Common sense says there will be no Olympic Games in Tokyo this year.
The opening ceremony is due to be held on July 24. For a start, who would bet that the coronavirus pandemic will be done and dusted by then? Every medical expert suggests that at best a vaccine would only be available early next year. On health grounds alone, does anyone honestly believe that cramming at least another 100,000 or so people into an already densely populated city is going be feasible?
Even if by some miracle the whole of the world was Covid-19 free by July, how fair is it to sportspeople trying to be at their best for what for most will be the apex of their careers, to go to Tokyo with most of the sporting northern summer wiped off the competitive calendar?
The International Olympic Committee has had some inglorious moments in the past, of which the decision in 1972, against the wishes of the head of the German organising committee, to continue with the Games in Munich less than 36 hours after a Palestinian terrorist group killed 11 Israeli athletes, was one of the most egregious.
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It was the start of a fraught decade in which the Games were wracked by politics, boycotts, and ill-feeling.
In 1976 New Zealand found itself at the epicentre of the turmoil, when the Games in Montreal were scheduled to be held at same time as an All Black side was touring apartheid-era South Africa.
In a remarkable live television show at Auckland Grammar School on June 4, 1976, just two weeks before the All Blacks would fly to South Africa, Nigerian Abraham Ordia, the president of the African council of sport, had made it plain that New Zealand could either tour South Africa or "have the black African countries [at the Games]. It can't have both."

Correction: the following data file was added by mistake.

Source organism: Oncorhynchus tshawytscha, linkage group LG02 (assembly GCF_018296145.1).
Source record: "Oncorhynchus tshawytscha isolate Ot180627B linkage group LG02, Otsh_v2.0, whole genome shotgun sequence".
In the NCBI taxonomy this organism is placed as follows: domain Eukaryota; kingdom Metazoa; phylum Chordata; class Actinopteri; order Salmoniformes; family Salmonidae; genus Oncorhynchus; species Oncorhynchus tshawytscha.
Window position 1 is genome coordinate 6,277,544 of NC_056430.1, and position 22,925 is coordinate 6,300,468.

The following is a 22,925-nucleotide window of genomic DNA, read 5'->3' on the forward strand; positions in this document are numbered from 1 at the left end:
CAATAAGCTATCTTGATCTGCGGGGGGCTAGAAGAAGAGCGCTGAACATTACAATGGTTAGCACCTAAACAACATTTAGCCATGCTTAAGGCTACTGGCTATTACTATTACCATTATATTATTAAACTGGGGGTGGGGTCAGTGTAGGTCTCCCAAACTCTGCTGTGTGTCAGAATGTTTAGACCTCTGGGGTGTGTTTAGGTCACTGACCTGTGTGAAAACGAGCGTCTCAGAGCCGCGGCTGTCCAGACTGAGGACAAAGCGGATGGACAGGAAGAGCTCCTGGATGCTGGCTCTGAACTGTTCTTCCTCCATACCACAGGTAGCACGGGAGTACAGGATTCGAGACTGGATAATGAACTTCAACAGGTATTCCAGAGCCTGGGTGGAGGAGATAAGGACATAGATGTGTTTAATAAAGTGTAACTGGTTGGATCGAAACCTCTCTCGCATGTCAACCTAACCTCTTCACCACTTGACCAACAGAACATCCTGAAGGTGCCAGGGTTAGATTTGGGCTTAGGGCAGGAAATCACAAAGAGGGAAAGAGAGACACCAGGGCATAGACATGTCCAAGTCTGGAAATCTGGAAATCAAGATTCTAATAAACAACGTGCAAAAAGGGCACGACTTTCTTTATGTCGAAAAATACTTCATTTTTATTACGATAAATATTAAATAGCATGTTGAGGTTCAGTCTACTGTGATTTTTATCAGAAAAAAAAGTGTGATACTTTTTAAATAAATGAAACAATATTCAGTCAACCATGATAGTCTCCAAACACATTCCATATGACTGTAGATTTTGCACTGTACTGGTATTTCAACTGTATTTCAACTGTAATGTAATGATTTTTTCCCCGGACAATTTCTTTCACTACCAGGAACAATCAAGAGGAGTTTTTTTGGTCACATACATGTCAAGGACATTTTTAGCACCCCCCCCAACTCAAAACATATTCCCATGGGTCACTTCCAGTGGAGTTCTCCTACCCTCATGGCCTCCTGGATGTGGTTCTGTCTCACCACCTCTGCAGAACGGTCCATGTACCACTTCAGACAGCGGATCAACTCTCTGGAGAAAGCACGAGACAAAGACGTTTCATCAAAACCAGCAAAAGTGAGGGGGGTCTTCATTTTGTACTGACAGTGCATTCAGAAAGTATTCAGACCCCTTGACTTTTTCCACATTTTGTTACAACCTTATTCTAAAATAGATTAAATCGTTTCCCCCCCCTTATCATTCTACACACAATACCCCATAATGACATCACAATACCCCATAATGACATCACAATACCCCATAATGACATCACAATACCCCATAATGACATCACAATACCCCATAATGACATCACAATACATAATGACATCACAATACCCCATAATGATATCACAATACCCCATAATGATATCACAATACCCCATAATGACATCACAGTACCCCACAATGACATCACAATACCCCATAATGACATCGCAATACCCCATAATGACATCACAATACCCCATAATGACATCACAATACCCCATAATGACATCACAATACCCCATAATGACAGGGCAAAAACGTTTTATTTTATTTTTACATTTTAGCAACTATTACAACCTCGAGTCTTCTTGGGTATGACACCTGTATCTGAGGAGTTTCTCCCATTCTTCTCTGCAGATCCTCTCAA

There were efforts to arrange a meeting between Ordia and Prime Minister Rob Muldoon. Muldoon dismissed the idea, saying Ordia was "not a diplomat or a member of a government. He is some sort of sports administrator". At the time one senior member of the New Zealand Rugby Union's council, with a stunning lack of self awareness, described Ordia to me as "the n***** in the woodpile".
Ordia could not have been clearer when asked by interviewer Gordon Dryden at Auckland Grammar, in front of an invited, largely pro-tour audience why he would work for an African boycott in Montreal. "It is the only way to express our indignation at the support for racist sport in South Africa."
Neither Muldoon, nor many in New Zealand, seemed to believe that Ordia actually had any real power to disrupt the Games.
They were wrong. The All Blacks' first game in South Africa was on June 30 in East London. Eighteen days later the opening ceremony of the '76 Montreal Olympics was to be held. In Montreal there were frantic last minute attempts by Ordia and many African nations to have New Zealand banned. Those moves failed.
But, as teams entered the newly built $770 million stadium to begin the Games, journalists started noting down the countries missing from the march past. By the time they'd finished the list contained 29 nations, mostly from Africa, including track powerhouses like Kenya, Tanzania, and Ethiopia.
And so it was that fans were not only denied the chance to see all-time greats like Ben Jipcho and Mike Boit from Kenya, but also missed the most eagerly awaited clash in world athletics, between Kiwi John Walker, who 11 months earlier had been the first man to break 3m 50s for the mile, setting a world record of 3m 49.4s, and Tanzania's Filbert Bayi, who held the world record for 1500 metres of 3m 32.2s, which he'd set at the 1974 Commonwealth Games in Christchurch.
The mantra from Muldoon, and other supporters of the All Black tour would be that politics should play no part in sport. The hypocrisy of Muldoon's stance in '76 was stunningly demonstrated four years later. The Soviet Union had invaded Afghanistan on Christmas Eve, 1979, and western nations were under pressure from an outraged American president, Jimmy Carter, to boycott the 1980 Games in Moscow.
There was never a public order to New Zealand athletes from the Muldoon government to not go to the Moscow Games. Instead his government ran a crass, brutally effective, largely covert campaign to stop a New Zealand team competing in Moscow.